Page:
Modified Red Blood Cells for COVID-19 Vaccination
Researchers at McMaster University in Ontario, Canada created engineered red blood cells to act as a new COVID-19 vaccine technology. The cell membranes have been studded with the SARS-CoV-2 spike protein, and in experiments the researchers have conducted in mice the cells can trigger an immune response with minimal side-effects. The team reports that the technique is relatively quick and easy to perform, and it could be useful in developing vaccines against a variety of viruses and future COVID-19 variants.
It appears that humans work most effectively under pressure and times of crisis can be a powerful catalyst for innovation and new technologies. This has been true during the COVID-19 pandemic, where vaccine development went into overdrive, and we saw effective vaccines emerge at lightening speed, including several that capitalize on new technologies. This latest is also a relatively new approach, and the researchers behind it claim that it could pave the way for effective vaccines that have a reduced risk of side-effects.
“Current vaccine delivery methods often cause drastic immune system reactions and have short-lived responses,” said Maikel Rheinstadter, one of the developers of the new technology. “Some of the vaccines that have been developed have shown side effects. This delivery platform opens new possibilities for vaccines and therapeutics. This platform makes our own blood cells smart in many different ways. In this case it’s a vaccine. We are using our own cells much like nano robots inside of our bodies and whenever they see a disease, they can fight it.”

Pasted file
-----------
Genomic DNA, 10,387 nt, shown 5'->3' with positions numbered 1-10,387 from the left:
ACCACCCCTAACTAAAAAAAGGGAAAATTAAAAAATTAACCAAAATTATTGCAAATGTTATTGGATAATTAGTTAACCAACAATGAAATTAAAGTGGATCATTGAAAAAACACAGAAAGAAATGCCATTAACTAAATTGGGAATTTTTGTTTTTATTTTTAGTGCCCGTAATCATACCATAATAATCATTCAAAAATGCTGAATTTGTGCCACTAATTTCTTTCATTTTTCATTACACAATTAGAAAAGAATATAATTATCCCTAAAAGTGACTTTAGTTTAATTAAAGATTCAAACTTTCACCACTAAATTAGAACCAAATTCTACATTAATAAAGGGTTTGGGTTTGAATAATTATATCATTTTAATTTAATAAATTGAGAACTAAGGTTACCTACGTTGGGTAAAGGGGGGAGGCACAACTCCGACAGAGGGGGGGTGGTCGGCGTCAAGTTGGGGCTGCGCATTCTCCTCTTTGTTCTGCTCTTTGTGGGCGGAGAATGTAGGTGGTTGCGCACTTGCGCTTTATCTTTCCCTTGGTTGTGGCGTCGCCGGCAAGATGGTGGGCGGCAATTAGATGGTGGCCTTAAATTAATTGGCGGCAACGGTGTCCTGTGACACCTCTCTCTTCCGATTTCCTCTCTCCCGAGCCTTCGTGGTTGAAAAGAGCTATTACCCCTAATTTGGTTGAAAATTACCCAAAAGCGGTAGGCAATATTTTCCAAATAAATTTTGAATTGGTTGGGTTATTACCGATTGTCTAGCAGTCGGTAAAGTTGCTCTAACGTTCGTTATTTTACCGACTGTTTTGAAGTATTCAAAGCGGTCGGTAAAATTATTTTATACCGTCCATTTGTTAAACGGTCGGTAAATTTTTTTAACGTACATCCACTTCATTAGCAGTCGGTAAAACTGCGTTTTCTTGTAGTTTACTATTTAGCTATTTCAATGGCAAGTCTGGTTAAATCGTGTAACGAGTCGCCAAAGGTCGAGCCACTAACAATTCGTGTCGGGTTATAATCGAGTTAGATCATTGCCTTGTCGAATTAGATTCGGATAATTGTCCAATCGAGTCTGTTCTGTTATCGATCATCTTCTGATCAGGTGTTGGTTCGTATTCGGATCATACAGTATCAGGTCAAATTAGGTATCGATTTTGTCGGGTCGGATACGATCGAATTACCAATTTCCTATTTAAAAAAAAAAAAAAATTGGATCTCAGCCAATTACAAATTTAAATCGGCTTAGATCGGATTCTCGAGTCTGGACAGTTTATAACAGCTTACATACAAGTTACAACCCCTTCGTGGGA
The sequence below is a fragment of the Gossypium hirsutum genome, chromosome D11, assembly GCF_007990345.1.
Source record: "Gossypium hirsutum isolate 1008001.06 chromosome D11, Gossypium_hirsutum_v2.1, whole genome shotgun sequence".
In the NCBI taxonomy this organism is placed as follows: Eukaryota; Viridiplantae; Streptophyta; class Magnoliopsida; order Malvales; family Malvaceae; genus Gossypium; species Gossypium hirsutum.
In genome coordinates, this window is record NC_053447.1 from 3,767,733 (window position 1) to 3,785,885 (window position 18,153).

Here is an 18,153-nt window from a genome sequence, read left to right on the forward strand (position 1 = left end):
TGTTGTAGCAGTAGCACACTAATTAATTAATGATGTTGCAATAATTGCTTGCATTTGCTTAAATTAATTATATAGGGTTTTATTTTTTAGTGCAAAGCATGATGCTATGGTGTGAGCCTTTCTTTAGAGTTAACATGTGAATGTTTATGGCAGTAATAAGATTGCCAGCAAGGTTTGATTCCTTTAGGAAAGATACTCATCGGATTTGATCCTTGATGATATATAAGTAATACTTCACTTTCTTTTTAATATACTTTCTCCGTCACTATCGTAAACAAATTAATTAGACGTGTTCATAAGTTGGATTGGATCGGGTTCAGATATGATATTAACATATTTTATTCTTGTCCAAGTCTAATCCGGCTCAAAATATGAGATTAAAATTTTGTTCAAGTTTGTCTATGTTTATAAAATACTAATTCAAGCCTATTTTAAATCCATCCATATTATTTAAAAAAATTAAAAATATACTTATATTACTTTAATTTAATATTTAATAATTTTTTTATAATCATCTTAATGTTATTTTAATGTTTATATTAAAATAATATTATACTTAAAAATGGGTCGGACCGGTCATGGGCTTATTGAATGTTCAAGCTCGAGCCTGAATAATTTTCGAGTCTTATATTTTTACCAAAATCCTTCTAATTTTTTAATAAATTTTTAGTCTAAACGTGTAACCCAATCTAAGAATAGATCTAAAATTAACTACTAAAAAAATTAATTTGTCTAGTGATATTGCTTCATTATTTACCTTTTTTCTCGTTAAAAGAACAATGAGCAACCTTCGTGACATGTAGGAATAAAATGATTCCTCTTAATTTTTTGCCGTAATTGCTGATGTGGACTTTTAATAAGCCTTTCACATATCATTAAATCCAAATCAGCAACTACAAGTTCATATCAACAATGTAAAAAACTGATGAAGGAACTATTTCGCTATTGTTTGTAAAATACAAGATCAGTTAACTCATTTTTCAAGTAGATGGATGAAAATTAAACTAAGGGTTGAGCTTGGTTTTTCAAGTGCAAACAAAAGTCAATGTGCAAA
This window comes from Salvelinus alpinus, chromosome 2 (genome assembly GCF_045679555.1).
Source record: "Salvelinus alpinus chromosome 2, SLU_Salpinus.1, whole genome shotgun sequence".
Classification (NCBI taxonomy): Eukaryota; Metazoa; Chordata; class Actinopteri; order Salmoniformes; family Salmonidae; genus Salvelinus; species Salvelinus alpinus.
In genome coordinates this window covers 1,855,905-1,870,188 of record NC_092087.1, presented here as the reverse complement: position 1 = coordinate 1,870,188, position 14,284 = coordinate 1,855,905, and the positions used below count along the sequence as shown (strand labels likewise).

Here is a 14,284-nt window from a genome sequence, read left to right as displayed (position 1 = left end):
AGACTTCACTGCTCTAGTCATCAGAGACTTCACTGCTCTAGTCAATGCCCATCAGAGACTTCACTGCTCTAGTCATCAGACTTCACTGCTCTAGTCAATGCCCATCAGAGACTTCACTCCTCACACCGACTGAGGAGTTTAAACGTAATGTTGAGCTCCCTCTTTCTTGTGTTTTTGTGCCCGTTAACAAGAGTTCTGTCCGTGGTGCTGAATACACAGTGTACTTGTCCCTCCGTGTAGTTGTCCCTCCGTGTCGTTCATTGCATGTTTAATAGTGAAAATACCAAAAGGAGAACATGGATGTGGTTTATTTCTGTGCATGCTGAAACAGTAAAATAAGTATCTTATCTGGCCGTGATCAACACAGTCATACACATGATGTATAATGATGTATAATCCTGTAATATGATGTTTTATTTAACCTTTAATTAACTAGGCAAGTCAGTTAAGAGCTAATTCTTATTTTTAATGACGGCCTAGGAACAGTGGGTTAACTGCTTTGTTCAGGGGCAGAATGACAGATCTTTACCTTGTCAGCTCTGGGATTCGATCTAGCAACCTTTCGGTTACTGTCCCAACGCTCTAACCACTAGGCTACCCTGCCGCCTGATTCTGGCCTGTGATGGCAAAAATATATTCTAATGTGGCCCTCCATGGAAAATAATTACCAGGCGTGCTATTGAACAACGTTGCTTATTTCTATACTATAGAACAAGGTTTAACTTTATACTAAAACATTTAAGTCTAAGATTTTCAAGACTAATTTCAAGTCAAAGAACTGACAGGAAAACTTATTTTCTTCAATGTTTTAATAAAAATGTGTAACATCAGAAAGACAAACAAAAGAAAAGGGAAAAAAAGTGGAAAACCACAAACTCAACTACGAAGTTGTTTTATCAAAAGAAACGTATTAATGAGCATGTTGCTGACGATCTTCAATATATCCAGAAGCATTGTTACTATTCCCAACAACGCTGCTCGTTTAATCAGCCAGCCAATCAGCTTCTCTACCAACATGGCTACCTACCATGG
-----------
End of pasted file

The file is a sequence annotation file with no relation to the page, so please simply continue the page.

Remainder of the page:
The method relies on red blood cells which have been repurposed to present the SARS-CoV-2 spike protein to the immune system. “We take red blood cells and remove everything from the inside,” said Isabella Passos-Gastaldo, another researcher involved in the study. “We then attach spike proteins to their outside to mimic a corona virus.”
The Canadian team can attach a large dose of the protein to the cell surface, but report that they cause only minimal side-effects when tested in mice. They can also create the modified cells quickly and relatively easily, and can adapt them for other viruses or future variants of SARS-CoV-2.
“We have developed a method where we can trigger an immune response without the use of genetic material and yet we are able to synthesize these particles in a very short amount of time,” said Sebastian Himbert, another researcher involved in the study.
Here’s a video from McMaster University of the lead researchers of this study describing their work:
Study in PLOS One: Erythro-VLPs: Anchoring SARS-CoV-2 spike proteins in erythrocyte liposomes
Via: McMaster University
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